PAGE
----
NESFA Members' Reviews

Ella Enchanted

by Gail Carson Levine

Harper Trophy, 1998, ISBN 0-06-440705-5

A book review by Elisabeth Carey

This is a rather free adaptation of Cinderella, free enough that much of the time it's hard to recognize the original fairy tale underpinning the story. It attempts to explain Ella's almost psychotically obedient behavior through most of the tale, and in the process produces an interesting and charming story.

When Ella was born, a more than usually disconnected fairy godmother gave her the "gift" of obedience, and not all the pleading and explanations of Ella's mother or other fairies could persuade her to remove this terrible gift. Over the course of her childhood, Ella gets very good at manipulating the limits of the curse, but when directly ordered to do something specific, she has to do it. This includes handing over her most treasured possessions to her hated new stepsisters after her father remarries, or hopping on one foot for an entire day, or cutting her own head off.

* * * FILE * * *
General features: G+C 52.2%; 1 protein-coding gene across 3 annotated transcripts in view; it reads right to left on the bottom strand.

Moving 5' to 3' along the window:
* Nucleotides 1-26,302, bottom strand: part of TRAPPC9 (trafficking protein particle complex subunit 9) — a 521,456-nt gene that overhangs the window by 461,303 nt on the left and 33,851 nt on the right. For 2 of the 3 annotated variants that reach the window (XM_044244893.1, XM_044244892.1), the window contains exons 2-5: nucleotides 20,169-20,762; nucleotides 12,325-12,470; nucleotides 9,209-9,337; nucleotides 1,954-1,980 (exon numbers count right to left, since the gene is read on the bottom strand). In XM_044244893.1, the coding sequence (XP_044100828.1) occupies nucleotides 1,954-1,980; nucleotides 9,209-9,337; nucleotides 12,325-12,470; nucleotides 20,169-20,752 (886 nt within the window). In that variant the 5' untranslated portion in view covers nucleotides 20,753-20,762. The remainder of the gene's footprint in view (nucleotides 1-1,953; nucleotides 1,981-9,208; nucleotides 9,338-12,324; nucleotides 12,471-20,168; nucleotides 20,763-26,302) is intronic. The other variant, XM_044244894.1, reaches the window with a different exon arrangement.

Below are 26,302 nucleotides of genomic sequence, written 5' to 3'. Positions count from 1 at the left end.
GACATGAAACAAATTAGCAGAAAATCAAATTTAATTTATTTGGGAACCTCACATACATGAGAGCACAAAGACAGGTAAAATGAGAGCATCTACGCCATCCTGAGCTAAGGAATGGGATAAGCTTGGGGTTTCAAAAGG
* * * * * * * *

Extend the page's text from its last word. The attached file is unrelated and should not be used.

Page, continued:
The foolish fairy, Lucinda, continues to pop in at inopportune moments, giving the very practical and money-minded Sir Peter (Ella's father) and his new wife Olga the "gift" of always loving each other, and very loving giant couple the "gift" of always being together, and other benignly-intended curses. Meanwhile, since Ms. Levine doesn't buy the idea of Ella and Prince Charming falling in love at first sight across a crowded dance floor, they meet for the first time at Ella's mother's funeral, and build a closer acquaintance over several years. And Ella, being a decent, kindly, friendly girl, makes other friends, at the boarding school she and her hated stepsisters are se nt to (where the elder stepsister makes a virtual slave of Ella, having accidentally discovered her secret,) and among the elves and the giants when in desperation she runs away from school, hoping that her father, who doesn't love her, but does grudgingly admire her strength of character, will help her find the fairy and get the curse lifted, or at least not send her back to school.

It's a pleasant and interesting variation on Cinderella, with a serious attempt at making the courtship between the merchant's daughter and the prince somewhat plausible.

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